Republican candidates for president participated in a 10-way debate, preceded by a 7-way debate, on Fox News last night, taking stabs at Hillary Rodham Clinton, the presumed Democratic nominee, each other, and, in a few cases, the moderators, who asked some pleasantly tough questions despite the wide-field format, which made focusing on any one issue a challenge.
Normally we would cover education and quote the candidates on education, but that wasn’t the leading story from the first presidential debate of the 2016 election cycle.
First, the role of the federal government in our schools and the micromanagement thereof will be significantly curtailed in whatever version of the reauthorization of the Elementary and Secondary Education Act passes both houses of Congress and is signed by the president, a challenge unto itself.
Second, with the possible exception of Jeb Bush’s support for the Common Core and the majority of Republicans showing very little support for the learning standards, Republican candidates don’t differ very much in their opinions on education.
The big story from the debate wasn’t necessarily the toughness of questions on issues like political correctness, immigration, Iran’s nuclear build-up, abortion via Planned Parenthood, and same-sex marriage—issues many people expected to be covered in a “debate” focused on Republican candidates. The moderators, with their insistent tone and stamina, instead helped to diminish the feeling I have that the network will “rubber stamp” the eventual Republican nominee. There’s no doubt in my mind Fox News was the biggest winner.
If I had to pick a winner among the 10 candidates in the main debate, I would probably pick Gov John Kasich of Ohio. He spoke as a decent person who can govern, and his record backs it up. I may not agree with some of his education policies in Ohio, but he helped to expand Medicaid and enabled the implementation of health insurance exchanges in Ohio. He also spoke about same-sex marriage, coming across as a pragmatist in a sea of demagoguery. The rationales for his decisions seem to include economically sound and compassionate principles.
From the candidates’ perspective, though, the big story was the moderators’ failure to address some issues at all, especially when the omitted issues far outweigh the included issues in any debate of national significance.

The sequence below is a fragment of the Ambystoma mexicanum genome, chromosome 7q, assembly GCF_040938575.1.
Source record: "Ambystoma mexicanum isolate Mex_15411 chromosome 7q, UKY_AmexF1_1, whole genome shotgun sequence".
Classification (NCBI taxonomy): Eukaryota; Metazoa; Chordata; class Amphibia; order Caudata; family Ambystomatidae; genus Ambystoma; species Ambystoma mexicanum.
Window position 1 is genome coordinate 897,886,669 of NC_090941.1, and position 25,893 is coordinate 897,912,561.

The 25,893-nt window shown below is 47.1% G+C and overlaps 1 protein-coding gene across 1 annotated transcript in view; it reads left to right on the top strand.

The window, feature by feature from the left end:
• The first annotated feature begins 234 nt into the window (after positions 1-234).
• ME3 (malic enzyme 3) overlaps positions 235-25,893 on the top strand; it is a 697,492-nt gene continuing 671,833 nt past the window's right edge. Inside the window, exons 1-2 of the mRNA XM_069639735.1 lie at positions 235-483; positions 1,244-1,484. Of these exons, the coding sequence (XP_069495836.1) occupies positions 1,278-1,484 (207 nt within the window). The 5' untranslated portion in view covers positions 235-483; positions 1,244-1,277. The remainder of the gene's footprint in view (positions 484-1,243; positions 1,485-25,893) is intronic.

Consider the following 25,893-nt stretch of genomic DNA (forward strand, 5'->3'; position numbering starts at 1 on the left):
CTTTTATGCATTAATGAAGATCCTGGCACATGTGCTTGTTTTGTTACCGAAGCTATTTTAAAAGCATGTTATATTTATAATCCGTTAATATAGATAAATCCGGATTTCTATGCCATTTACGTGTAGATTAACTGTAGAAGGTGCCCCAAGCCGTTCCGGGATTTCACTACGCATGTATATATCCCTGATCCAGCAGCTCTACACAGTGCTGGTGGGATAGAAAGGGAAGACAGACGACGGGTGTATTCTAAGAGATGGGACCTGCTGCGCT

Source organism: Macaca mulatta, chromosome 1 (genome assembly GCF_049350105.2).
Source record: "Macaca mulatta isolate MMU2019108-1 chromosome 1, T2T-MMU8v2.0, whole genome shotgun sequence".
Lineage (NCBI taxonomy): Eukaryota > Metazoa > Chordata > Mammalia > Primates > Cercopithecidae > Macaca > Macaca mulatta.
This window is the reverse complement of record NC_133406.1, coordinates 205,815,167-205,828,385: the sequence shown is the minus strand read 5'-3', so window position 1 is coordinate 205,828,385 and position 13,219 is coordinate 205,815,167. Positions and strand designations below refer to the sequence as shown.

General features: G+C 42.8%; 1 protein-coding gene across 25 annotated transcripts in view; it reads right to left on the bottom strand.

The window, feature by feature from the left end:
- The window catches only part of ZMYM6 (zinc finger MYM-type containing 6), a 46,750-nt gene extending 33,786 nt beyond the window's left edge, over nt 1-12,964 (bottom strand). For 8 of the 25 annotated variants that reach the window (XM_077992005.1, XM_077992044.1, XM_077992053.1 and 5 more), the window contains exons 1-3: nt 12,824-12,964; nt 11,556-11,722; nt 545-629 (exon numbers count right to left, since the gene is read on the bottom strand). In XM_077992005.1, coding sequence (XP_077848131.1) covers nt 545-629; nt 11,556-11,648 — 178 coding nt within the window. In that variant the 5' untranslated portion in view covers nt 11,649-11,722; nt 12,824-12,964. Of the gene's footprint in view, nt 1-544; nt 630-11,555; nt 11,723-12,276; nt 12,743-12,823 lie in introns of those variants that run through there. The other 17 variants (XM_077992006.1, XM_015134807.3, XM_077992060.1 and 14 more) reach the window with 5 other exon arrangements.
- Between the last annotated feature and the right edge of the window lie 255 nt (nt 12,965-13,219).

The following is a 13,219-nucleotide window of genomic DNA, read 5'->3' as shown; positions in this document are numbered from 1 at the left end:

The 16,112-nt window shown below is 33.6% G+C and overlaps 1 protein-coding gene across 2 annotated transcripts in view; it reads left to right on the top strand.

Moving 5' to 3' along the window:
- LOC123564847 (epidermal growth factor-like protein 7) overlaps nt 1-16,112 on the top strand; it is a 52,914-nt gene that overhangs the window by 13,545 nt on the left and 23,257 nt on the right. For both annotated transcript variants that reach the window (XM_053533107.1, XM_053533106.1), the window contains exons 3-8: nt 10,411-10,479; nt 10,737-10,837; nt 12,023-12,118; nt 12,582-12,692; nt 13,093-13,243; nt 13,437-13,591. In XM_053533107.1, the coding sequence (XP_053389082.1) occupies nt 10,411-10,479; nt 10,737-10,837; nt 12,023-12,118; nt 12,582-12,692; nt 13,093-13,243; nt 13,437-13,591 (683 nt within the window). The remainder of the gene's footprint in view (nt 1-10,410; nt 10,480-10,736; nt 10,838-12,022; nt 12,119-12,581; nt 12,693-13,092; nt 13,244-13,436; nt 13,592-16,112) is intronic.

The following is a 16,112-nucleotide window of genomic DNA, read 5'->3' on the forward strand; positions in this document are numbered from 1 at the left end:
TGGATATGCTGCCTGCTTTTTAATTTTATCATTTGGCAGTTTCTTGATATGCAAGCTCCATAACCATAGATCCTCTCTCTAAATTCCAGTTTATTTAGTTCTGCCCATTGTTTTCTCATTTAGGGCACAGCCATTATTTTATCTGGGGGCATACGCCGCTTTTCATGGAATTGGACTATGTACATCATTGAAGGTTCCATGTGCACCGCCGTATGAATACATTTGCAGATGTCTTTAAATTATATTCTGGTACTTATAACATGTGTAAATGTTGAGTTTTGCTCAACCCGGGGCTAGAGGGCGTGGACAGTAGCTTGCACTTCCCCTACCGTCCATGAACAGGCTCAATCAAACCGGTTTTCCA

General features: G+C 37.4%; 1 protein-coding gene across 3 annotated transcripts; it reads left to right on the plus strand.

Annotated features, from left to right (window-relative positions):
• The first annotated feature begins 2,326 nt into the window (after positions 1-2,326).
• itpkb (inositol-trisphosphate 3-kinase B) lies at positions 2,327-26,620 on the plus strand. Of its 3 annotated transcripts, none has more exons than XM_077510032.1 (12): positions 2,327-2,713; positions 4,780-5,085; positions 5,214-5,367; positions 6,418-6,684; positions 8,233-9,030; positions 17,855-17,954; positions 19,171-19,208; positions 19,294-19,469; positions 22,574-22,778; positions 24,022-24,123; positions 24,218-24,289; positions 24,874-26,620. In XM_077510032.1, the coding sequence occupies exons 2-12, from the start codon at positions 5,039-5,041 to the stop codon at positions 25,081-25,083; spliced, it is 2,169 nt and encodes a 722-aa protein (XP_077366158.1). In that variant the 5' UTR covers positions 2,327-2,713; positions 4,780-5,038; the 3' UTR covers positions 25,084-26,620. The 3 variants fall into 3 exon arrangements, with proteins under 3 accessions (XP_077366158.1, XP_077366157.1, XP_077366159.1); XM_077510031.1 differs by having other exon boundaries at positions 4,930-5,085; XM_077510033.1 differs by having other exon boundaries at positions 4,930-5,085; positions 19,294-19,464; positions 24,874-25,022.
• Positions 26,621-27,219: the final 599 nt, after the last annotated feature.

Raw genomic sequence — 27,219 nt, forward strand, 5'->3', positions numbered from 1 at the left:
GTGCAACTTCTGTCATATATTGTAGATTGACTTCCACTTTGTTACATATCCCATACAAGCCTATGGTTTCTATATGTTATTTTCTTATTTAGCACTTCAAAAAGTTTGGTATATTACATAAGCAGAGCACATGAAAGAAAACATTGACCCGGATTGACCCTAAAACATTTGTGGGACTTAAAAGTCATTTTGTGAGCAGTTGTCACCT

Climate change not discussed
No candidate or moderator mentioned climate change. This was an opportunity squandered.
I admit Republicans don’t like this issue, because past positions the party has taken, backed by a small handful of scientists, are no longer tenable.
It’s my opinion, though, that if a candidate truly wants to shake up the Republican Party and make it so independent voters can’t vote for the person who got the most publicity in the first Republican debate—by which I mean Ms Clinton—the candidate would adopt a position to do something to stop the downhill roll of the climate change boulder.
If candidates want literate people to vote for them, they need to change course on climate change. Nothing, in my opinion, would be a braver move for a Republican.
Vouchers came up, as did teachers’ unions
Jeb Bush mentioned the voucher program he instituted during his service as governor of Florida. Voucher programs have indeed shown some success, but even conservatives generally consider them less effective than other strategies at giving parents a choice in where to send their children to school.
In many voucher programs, such as one in Louisiana, religious schools receive the bulk of the money from vouchers, and this brings additional burdens of documentation, testing, and other state-imposed controls on those schools.
The idea of education savings plans, which have parents controlling their own money, not the tax money paid into public coffers by others, has gained considerable favor among Republicans and other conservatives. And such savings accounts don’t blur the line between religious institutions and the federal or state government.
Gov Scott Walker of Wisconsin took command in discussing his steps to end collective bargaining for teachers. He sometimes, though not last night, says there’s a connection between the state’s rise in ACT average score from third to second in the nation and his “Act 10,” which drastically reformed collective bargaining rights for unions in 2011. He has made the same connection between Act 10 and the state’s improved graduation rates and reading scores.
The website Politifact rated both of these connections as mostly false. That doesn’t stop Mr Walker, however, from pointing out his corporation-friendly drive to end collective bargaining rights for teachers, a law that teachers’ unions detest and public education advocates deride as a campaign to destroy Wisconsin’s public schools.